Former foes Iran and Iraq have said they will sign a military cooperation agreement that will include Iranian help in training Iraq's armed forces.
The agreement marks a considerable advance in relations between the two countries that fought a bitter 1980-1988 war and comes despite repeated US accusations that Iran has undermined security in Iraq since the fall of Saddam Hussein in 2003.
"It's a new chapter in our relations with Iraq. We will start wide defence cooperation," Iranian Defence Minister Admiral Ali Shamkhani told a joint news conference with visiting Iraqi counterpart Sadoun al-Dulaimi.
"We're going to form some committees which will be involved in mine clearance, identifying those missing from the war and also ... to help train, rebuild and modernise the Iraqi army," Shamkhani added.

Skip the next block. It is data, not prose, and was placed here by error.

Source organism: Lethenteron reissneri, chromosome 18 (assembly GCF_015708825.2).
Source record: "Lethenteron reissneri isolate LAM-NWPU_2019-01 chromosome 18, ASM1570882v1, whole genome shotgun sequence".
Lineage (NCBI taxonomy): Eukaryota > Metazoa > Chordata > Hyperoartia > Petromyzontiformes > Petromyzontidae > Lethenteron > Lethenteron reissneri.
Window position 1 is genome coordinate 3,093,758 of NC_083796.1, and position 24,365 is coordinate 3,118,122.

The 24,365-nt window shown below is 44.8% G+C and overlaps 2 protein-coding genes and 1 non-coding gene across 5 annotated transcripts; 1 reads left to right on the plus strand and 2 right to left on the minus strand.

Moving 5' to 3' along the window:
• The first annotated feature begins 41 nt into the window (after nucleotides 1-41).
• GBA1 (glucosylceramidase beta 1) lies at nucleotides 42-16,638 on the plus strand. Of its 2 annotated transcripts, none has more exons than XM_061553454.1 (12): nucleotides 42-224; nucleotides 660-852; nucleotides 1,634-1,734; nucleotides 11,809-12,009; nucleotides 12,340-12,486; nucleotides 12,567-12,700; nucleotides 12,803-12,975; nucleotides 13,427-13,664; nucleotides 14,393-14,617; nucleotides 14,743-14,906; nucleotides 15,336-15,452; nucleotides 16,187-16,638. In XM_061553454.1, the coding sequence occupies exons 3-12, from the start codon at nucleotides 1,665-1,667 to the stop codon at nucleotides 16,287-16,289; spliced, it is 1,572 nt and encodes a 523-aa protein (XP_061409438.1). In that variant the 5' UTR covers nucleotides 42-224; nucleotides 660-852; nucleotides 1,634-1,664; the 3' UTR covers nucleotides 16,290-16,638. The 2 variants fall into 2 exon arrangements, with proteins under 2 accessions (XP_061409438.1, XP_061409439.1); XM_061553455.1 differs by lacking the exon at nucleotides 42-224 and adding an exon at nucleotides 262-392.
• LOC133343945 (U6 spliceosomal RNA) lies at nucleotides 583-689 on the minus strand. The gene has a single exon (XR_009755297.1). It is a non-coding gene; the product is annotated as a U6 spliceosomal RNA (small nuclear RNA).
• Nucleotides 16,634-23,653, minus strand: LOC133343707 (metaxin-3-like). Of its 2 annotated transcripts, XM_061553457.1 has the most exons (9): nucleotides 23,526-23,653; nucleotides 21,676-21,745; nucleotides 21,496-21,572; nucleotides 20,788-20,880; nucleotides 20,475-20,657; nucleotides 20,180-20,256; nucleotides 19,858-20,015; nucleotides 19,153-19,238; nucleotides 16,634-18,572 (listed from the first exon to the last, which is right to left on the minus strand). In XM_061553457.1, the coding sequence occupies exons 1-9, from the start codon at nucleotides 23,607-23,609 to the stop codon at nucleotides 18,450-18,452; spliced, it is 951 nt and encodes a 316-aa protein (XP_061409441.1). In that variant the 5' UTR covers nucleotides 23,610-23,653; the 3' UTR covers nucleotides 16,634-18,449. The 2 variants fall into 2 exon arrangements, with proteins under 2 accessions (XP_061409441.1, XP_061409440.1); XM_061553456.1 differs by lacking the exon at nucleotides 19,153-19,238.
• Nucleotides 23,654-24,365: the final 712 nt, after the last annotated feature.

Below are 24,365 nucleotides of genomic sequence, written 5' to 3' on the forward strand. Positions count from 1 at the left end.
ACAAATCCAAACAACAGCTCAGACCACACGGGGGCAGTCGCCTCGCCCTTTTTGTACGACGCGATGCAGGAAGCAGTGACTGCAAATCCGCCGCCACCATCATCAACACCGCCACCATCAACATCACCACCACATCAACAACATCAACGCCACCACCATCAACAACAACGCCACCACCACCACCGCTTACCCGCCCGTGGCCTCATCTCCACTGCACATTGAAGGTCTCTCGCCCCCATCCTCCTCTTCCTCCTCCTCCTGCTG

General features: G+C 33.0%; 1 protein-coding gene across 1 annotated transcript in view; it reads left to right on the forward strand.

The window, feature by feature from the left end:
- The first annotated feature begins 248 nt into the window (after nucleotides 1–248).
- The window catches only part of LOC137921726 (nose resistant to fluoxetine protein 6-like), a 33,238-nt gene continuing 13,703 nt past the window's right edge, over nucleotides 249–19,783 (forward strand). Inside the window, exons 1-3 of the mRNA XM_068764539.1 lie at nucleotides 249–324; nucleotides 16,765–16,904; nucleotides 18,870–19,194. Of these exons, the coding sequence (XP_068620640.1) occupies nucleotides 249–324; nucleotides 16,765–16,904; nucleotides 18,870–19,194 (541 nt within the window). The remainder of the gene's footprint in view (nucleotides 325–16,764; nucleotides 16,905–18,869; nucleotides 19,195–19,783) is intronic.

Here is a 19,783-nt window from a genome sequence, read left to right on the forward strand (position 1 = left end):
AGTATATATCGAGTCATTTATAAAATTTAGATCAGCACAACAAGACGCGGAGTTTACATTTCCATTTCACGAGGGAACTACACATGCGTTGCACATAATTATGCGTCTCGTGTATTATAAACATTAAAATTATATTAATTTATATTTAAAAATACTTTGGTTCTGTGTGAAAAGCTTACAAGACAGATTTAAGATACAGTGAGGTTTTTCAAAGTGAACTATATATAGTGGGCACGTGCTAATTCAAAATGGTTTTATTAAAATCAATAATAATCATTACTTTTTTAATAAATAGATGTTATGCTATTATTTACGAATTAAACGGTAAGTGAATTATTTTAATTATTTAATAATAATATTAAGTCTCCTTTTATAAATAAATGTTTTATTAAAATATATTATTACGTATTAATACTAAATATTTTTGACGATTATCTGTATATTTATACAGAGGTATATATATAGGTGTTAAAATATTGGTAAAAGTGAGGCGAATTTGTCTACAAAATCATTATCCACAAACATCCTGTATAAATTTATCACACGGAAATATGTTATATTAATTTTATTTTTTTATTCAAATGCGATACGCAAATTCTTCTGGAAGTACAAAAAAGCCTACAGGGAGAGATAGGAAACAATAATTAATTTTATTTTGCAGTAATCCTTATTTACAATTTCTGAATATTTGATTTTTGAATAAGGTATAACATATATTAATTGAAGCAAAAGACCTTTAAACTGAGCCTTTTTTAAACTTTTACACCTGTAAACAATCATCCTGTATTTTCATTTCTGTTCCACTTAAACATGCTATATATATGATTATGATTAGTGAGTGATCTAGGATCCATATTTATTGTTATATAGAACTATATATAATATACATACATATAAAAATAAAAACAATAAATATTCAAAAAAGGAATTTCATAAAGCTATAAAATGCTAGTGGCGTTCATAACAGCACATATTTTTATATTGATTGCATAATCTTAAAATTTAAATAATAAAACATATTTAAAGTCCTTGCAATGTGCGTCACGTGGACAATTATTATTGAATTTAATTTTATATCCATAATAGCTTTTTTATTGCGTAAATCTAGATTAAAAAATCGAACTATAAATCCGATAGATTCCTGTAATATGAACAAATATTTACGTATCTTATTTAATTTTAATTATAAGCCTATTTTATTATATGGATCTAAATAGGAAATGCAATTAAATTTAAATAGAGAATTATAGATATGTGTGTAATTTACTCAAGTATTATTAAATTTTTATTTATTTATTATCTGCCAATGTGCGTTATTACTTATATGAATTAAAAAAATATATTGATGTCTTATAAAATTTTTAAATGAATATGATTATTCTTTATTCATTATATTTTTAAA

Iran last year offered to train Iraqi border guards, but Baghdad declined the offer.
US and Iraqi officials have often accused Iran of stirring up instability in Iraq. Tehran denies meddling in Iraq or helping, arming or letting foreign fighters cross its borders.
Asked about possible US opposition to Iran-Iraq military cooperation, Shamkhani said: "No one can prevent us from reaching an agreement."
"Nobody can dictate to Iraq its relations with other countries"
Iraqi defence minister
Iraq's al-Dulaimi echoed Shamkhani's comments.
"Nobody can dictate to Iraq its relations with other countries," he said.